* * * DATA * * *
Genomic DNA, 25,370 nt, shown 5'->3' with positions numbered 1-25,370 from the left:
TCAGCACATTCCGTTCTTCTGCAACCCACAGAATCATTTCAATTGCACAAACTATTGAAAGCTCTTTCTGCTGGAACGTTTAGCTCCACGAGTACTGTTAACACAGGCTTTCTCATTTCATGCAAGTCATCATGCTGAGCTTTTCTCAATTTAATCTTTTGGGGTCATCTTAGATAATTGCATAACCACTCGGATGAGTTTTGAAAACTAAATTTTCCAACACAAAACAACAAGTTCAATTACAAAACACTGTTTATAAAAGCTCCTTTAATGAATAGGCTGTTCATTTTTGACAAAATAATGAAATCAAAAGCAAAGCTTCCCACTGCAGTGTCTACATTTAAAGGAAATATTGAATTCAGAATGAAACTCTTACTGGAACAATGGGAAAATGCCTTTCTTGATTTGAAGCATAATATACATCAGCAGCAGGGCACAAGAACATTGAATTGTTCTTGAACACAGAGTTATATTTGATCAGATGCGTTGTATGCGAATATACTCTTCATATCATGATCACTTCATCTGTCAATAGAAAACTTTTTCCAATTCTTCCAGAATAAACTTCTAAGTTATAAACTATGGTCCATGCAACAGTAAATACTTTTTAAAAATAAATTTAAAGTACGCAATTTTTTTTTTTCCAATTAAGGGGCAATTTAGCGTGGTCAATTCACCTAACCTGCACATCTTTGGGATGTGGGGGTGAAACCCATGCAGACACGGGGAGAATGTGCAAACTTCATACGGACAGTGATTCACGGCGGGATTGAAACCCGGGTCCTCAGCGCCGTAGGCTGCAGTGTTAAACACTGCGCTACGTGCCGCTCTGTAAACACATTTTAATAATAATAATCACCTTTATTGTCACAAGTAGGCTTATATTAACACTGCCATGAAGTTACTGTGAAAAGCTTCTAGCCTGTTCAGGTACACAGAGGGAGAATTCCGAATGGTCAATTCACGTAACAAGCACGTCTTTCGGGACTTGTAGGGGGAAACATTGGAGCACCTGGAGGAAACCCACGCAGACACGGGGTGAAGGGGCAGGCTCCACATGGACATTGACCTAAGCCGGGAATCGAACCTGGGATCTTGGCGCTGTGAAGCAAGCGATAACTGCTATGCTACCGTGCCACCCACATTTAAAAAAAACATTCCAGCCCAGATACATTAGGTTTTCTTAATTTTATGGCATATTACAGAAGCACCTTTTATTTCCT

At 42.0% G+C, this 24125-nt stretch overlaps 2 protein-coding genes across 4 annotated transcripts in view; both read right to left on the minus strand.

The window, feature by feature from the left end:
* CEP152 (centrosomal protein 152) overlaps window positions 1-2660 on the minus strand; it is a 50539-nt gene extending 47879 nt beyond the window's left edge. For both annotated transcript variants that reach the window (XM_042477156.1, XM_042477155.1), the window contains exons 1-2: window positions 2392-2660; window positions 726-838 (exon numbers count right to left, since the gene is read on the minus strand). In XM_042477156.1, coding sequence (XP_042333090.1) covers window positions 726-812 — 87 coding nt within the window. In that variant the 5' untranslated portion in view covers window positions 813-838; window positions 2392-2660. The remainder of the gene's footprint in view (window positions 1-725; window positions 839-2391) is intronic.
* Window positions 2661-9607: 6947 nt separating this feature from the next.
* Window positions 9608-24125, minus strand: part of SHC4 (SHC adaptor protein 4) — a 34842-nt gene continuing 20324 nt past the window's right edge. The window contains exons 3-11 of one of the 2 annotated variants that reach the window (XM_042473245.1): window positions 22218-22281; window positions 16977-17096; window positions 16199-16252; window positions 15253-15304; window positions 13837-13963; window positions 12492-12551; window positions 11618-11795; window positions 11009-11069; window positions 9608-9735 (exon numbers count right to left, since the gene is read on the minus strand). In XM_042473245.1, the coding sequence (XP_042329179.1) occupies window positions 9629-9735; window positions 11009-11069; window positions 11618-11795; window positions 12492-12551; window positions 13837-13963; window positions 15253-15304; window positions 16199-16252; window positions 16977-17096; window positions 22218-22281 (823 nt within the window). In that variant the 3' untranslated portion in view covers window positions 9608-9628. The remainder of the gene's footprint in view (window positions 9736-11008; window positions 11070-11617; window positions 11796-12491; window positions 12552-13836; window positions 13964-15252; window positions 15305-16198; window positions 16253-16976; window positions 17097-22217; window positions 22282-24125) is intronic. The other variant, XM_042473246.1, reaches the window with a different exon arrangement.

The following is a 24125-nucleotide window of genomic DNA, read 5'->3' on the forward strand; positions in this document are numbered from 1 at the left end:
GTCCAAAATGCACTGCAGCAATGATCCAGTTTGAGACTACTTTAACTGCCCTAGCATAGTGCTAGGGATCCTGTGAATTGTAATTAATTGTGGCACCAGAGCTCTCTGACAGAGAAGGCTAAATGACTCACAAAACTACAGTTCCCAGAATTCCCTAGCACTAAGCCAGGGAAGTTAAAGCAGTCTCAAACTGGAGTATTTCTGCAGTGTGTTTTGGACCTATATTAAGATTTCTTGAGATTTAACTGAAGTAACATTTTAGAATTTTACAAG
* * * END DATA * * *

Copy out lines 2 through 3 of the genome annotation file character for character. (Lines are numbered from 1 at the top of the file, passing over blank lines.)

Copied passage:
TCAGCACATTCCGTTCTTCTGCAACCCACAGAATCATTTCAATTGCACAAACTATTGAAAGCTCTTTCTGCTGGAACGTTTAGCTCCACGAGTACTGTTAACACAGGCTTTCTCATTTCATGCAAGTCATCATGCTGAGCTTTTCTCAATTTAATCTTTTGGGGTCATCTTAGATAATTGCATAACCACTCGGATGAGTTTTGAAAACTAAATTTTCCAACACAAAACAACAAGTTCAATTACAAAACACTGTTTATAAAAGCTCCTTTAATGAATAGGCTGTTCATTTTTGACAAAATAATGAAATCAAAAGCAAAGCTTCCCACTGCAGTGTCTACATTTAAAGGAAATATTGAATTCAGAATGAAACTCTTACTGGAACAATGGGAAAATGCCTTTCTTGATTTGAAGCATAATATACATCAGCAGCAGGGCACAAGAACATTGAATTGTTCTTGAACACAGAGTTATATTTGATCAGATGCGTTGTATGCGAATATACTCTTCATATCATGATCACTTCATCTGTCAATAGAAAACTTTTTCCAATTCTTCCAGAATAAACTTCTAAGTTATAAACTATGGTCCATGCAACAGTAAATACTTTTTAAAAATAAATTTAAAGTACGCAATTTTTTTTTTTCCAATTAAGGGGCAATTTAGCGTGGTCAATTCACCTAACCTGCACATCTTTGGGATGTGGGGGTGAAACCCATGCAGACACGGGGAGAATGTGCAAACTTCATACGGACAGTGATTCACGGCGGGATTGAAACCCGGGTCCTCAGCGCCGTAGGCTGCAGTGTTAAACACTGCGCTACGTGCCGCTCTGTAAACACATTTTAATAATAATAATCACCTTTATTGTCACAAGTAGGCTTATATTAACACTGCCATGAAGTTACTGTGAAAAGCTTCTAGCCTGTTCAGGTACACAGAGGGAGAATTCCGAATGGTCAATTCACGTAACAAGCACGTCTTTCGGGACTTGTAGGGGGAAACATTGGAGCACCTGGAGGAAACCCACGCAGACACGGGGTGAAGGGGCAGGCTCCACATGGACATTGACCTAAGCCGGGAATCGAACCTGGGATCTTGGCGCTGTGAAGCAAGCGATAACTGCTATGCTACCGTGCCACCCACATTTAAAAAAAACATTCCAGCCCAGATACATTAGGTTTTCTTAATTTTATGGCATATTACAGAAGCACCTTTTATTTCCT

At 42.0% G+C, this 24125-nt stretch overlaps 2 protein-coding genes across 4 annotated transcripts in view; both read right to left on the minus strand.